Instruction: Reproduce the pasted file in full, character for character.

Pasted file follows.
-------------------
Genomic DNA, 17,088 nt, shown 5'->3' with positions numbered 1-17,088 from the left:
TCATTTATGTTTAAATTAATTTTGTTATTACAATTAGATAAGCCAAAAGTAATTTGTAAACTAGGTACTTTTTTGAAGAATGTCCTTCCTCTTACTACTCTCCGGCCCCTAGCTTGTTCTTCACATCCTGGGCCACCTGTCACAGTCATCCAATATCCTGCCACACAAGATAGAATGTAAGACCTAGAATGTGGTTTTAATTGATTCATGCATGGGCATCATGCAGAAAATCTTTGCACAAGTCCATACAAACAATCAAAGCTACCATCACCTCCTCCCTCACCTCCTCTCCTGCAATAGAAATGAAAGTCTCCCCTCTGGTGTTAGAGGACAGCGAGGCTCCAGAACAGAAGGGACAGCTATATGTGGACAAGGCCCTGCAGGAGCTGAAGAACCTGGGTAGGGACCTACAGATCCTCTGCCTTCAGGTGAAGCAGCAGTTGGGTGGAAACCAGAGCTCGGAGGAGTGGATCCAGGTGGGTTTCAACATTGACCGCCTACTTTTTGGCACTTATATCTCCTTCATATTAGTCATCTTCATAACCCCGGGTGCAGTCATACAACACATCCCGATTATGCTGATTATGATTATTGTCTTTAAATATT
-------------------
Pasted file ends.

Genomic DNA, 17,088 nt, shown 5'->3' with positions numbered 1-17,088 from the left:
TCATTTATGTTTAAATTAATTTTGTTATTACAATTAGATAAGCCAAAAGTAATTTGTAAACTAGGTACTTTTTTGAAGAATGTCCTTCCTCTTACTACTCTCCGGCCCCTAGCTTGTTCTTCACATCCTGGGCCACCTGTCACAGTCATCCAATATCCTGCCACACAAGATAGAATGTAAGACCTAGAATGTGGTTTTAATTGATTCATGCATGGGCATCATGCAGAAAATCTTTGCACAAGTCCATACAAACAATCAAAGCTACCATCACCTCCTCCCTCACCTCCTCTCCTGCAATAGAAATGAAAGTCTCCCCTCTGGTGTTAGAGGACAGCGAGGCTCCAGAACAGAAGGGACAGCTATATGTGGACAAGGCCCTGCAGGAGCTGAAGAACCTGGGTAGGGACCTACAGATCCTCTGCCTTCAGGTGAAGCAGCAGTTGGGTGGAAACCAGAGCTCGGAGGAGTGGATCCAGGTGGGTTTCAACATTGACCGCCTACTTTTTGGCACTTATATCTCCTTCATATTAGTCATCTTCATAACCCCGGGTGCAGTCATACAACACATCCCGATTATGCTGATTATGATTATTGTCTTTAAATATT